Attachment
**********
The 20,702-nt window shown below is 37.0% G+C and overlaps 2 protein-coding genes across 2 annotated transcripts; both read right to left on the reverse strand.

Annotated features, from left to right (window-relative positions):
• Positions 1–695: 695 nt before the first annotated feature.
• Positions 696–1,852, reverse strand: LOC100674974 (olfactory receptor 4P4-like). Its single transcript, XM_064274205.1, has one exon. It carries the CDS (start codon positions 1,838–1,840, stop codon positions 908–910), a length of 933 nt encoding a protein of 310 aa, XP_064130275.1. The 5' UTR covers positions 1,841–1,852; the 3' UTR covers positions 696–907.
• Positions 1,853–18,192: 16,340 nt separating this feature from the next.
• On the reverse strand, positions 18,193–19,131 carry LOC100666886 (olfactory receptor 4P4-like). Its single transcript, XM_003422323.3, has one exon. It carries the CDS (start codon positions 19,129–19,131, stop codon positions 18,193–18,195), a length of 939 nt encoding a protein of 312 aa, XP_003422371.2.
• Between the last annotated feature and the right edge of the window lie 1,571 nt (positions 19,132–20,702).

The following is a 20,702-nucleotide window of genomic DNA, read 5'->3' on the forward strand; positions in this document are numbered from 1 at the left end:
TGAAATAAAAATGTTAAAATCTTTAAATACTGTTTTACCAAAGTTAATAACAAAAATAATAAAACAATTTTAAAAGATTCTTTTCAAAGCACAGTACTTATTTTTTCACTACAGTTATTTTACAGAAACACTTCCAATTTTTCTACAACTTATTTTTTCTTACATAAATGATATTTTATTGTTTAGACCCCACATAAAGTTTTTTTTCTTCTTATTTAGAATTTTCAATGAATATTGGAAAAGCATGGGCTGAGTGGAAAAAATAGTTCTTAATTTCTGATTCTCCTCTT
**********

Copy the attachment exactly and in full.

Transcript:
The 20,702-nt window shown below is 37.0% G+C and overlaps 2 protein-coding genes across 2 annotated transcripts; both read right to left on the reverse strand.

Annotated features, from left to right (window-relative positions):
• Positions 1–695: 695 nt before the first annotated feature.
• Positions 696–1,852, reverse strand: LOC100674974 (olfactory receptor 4P4-like). Its single transcript, XM_064274205.1, has one exon. It carries the CDS (start codon positions 1,838–1,840, stop codon positions 908–910), a length of 933 nt encoding a protein of 310 aa, XP_064130275.1. The 5' UTR covers positions 1,841–1,852; the 3' UTR covers positions 696–907.
• Positions 1,853–18,192: 16,340 nt separating this feature from the next.
• On the reverse strand, positions 18,193–19,131 carry LOC100666886 (olfactory receptor 4P4-like). Its single transcript, XM_003422323.3, has one exon. It carries the CDS (start codon positions 19,129–19,131, stop codon positions 18,193–18,195), a length of 939 nt encoding a protein of 312 aa, XP_003422371.2.
• Between the last annotated feature and the right edge of the window lie 1,571 nt (positions 19,132–20,702).

The following is a 20,702-nucleotide window of genomic DNA, read 5'->3' on the forward strand; positions in this document are numbered from 1 at the left end:
TGAAATAAAAATGTTAAAATCTTTAAATACTGTTTTACCAAAGTTAATAACAAAAATAATAAAACAATTTTAAAAGATTCTTTTCAAAGCACAGTACTTATTTTTTCACTACAGTTATTTTACAGAAACACTTCCAATTTTTCTACAACTTATTTTTTCTTACATAAATGATATTTTATTGTTTAGACCCCACATAAAGTTTTTTTTCTTCTTATTTAGAATTTTCAATGAATATTGGAAAAGCATGGGCTGAGTGGAAAAAATAGTTCTTAATTTCTGATTCTCCTCTT